The P stands for Peter B. Knapp whose business dated back to 1839. Knapp ran a medicine warehouse at 362 Hudson Street where he sold proprietary medicines, both wholesale and retail. The business is listed in the 1847 NYC Directory at that address and remained there through at least 1932. It was listed at (or more probably expanded to include) 373 Hudson Street and later 388 Hudson Street from 1933 to 1949 after which there’s no record that I can find.
Relatively early on in their history, the business manufactured and marketed patent medicines, including Knapp’s Indian Strengthening Plaster and Knapp’s Extract of Roots. An advertisement in the April 21, 1845 issue of the Brooklyn Daily Eagle touts:
Knapp’s Celebrated Indian Strengthening Plaster. – These plasters prepared for pains and weakness in the back, breast, side or limbs, rheumatism, weakness and pain in the chest or loins, across the kidneys, or between the shoulders, liver complaints, diseases of the lungs, lumbago, bruises, sprains and other local injuries of a like nature. Knapp’s Indian Strengthening Plaster will prove, it is confidently believed, the most efficacious outward application that medical science has ever placed within the reach of suffering humanity.
A July 1876 advertisement for Knapp’s Extract of Roots stated:
One of the healthiest and pleasantest beverages known is made from this extract, the reputation of which has been well established for over 30 years…
In 1877 the business was also listed as a New York agent for Dr Underhill’s Pure Wines.
Peter Knapp was involved in the business through 1893, when as the Senior Partner an issue of Chemist & Druggist mentioned that he was one of the oldest druggists in New York.
Sometime in the late 1890’s, Peter passed away but the business apparently remained in the family. Gilbert Knapp was listed as the firm’s active partner in 1903. Around this time they published a 16-page booklet entitled “A Pig and a Poke and Other Stories”in commemoration of the fact that their prescription series had reached the half million mark. An excerpt follows:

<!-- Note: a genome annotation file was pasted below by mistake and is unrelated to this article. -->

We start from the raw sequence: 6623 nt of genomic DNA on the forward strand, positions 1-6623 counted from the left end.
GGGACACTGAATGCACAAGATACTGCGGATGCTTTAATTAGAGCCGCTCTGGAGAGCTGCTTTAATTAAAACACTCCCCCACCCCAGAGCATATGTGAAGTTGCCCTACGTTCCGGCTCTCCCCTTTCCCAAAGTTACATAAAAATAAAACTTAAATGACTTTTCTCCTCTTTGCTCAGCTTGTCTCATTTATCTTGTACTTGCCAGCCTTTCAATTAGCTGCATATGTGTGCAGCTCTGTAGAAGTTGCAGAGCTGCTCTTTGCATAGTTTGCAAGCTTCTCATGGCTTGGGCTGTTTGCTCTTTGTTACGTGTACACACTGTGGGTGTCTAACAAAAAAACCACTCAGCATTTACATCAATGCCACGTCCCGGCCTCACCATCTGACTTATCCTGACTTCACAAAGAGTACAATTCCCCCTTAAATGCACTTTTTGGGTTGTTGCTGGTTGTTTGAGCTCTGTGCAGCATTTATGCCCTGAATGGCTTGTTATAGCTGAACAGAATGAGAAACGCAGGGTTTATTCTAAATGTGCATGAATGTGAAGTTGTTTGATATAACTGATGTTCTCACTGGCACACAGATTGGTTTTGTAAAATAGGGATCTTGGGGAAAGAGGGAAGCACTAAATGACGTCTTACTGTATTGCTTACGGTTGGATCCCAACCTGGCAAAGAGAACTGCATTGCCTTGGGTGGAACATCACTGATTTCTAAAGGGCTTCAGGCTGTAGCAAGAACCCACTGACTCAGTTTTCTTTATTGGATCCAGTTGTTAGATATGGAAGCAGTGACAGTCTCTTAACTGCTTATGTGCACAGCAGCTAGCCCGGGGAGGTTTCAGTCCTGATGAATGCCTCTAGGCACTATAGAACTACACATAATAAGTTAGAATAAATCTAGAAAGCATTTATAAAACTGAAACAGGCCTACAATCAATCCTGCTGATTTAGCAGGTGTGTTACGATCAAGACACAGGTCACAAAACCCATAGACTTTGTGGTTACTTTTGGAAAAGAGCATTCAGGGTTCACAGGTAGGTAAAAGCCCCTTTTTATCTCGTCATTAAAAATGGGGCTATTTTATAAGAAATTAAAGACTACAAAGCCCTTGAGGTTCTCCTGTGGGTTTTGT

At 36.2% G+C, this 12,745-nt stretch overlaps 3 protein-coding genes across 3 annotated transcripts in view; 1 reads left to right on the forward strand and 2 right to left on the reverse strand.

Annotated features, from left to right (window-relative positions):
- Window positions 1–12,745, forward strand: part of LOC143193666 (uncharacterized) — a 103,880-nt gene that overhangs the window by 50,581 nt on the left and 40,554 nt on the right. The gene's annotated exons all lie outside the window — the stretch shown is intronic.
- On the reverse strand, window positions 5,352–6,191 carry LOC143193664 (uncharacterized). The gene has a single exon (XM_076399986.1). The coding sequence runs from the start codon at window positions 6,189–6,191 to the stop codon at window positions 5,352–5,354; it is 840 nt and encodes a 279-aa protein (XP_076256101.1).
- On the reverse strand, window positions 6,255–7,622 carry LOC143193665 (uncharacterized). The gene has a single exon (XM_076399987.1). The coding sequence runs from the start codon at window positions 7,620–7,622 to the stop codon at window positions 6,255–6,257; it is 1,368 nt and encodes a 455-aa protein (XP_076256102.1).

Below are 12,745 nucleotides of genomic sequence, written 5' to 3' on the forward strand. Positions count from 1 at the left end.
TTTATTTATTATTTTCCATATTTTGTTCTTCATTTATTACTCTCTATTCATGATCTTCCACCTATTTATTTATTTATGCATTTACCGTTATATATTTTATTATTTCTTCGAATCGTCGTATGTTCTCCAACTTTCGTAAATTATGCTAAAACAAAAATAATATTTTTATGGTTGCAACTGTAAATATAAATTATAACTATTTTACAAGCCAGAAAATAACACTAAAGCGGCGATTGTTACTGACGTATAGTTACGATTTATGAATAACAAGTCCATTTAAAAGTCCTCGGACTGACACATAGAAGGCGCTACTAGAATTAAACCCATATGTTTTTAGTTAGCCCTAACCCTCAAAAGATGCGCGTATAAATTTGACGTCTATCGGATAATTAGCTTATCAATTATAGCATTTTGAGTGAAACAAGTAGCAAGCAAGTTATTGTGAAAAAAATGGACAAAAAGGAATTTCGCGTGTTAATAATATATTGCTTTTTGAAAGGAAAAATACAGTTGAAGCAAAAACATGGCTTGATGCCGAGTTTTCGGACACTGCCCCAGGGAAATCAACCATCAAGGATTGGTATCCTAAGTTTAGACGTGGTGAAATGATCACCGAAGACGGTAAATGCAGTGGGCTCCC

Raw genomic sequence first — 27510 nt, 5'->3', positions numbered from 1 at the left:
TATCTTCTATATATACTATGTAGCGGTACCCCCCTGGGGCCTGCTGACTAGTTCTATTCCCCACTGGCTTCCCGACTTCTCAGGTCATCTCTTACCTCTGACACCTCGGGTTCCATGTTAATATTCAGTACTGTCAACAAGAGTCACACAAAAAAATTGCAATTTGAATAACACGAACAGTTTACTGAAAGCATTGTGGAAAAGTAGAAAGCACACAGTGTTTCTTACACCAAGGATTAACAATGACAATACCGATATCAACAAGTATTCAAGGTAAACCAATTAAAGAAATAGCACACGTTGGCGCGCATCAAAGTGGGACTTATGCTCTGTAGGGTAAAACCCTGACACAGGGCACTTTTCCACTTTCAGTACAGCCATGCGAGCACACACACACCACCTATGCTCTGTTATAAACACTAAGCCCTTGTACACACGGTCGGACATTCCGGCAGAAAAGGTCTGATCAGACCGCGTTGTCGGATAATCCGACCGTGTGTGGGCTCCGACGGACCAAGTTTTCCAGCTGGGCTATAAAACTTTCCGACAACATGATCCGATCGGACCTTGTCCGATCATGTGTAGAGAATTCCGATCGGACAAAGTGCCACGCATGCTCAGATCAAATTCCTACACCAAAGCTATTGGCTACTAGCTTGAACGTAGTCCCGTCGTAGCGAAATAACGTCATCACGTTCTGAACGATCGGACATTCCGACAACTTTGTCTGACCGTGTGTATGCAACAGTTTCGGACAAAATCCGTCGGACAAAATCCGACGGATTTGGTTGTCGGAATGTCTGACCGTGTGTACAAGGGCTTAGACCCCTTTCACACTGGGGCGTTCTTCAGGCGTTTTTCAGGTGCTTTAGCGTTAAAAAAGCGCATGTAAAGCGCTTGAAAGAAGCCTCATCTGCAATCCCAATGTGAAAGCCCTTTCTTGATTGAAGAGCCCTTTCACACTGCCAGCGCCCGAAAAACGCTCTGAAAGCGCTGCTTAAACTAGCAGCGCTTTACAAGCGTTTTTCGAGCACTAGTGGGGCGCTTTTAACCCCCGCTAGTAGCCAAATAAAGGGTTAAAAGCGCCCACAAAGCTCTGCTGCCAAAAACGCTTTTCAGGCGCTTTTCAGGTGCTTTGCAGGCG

One hundred dollars would not do so much now, but in the year 1839 Peter B Knapp established a drug store with it. He had served a long apprenticeship at Van Kleeck’s on lower Sixth Avenue, and wanted to own a store of his own. He bought his stock and it was delivered to him, all in one load.
People believed in home-brewed herb remedies in those days and knew how to prepare them. The little herbarium thrived. Cherished household recepies were brought there to be compounded. The forefathers of the present generation had there infantile colics soothed with catnip that could nowhere else be found of such full fresh flavor as at Knapp’s. It wasn’t so big a place then as it is now, and it wasn’t on the corner. As the business grew, the store deepened and the corner was finally taken in. The firm of P. B. Knapp & Sons now occupies the greater part of two buildings and an annex besides.
The lines of development of late years in Messrs Knapp & Sons’ business have been in the development of a prescription department which is unique and in some respects unequalled in the City. This department, in which confidence is everything now constitutes the main part of their business.”
In 1920, the Knapp family is apparently no longer involved with the business. The Directory for that year names August Hardinger as the only principal.
The bottle I found is a small square mouth blown pharmacy bottle with a tooled finish. It has the 362 Hudson Street address on it and most likely dates back to their prescription department of the early 1900’s.